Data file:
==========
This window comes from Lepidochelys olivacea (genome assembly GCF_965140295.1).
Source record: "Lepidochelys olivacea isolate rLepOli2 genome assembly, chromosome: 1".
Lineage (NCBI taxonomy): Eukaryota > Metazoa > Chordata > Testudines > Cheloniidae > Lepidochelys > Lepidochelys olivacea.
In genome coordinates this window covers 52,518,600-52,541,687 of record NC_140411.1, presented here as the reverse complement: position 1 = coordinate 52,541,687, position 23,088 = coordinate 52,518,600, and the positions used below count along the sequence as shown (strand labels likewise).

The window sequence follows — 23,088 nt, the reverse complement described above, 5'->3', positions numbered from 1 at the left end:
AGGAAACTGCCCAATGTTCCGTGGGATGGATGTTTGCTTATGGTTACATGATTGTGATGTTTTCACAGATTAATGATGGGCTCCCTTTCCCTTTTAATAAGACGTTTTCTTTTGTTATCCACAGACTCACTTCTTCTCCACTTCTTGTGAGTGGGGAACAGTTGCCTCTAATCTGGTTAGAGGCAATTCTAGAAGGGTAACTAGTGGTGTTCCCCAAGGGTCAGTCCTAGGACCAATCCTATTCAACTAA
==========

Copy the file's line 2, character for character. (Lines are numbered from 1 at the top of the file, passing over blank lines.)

Source record: "Lepidochelys olivacea isolate rLepOli2 genome assembly, chromosome: 1".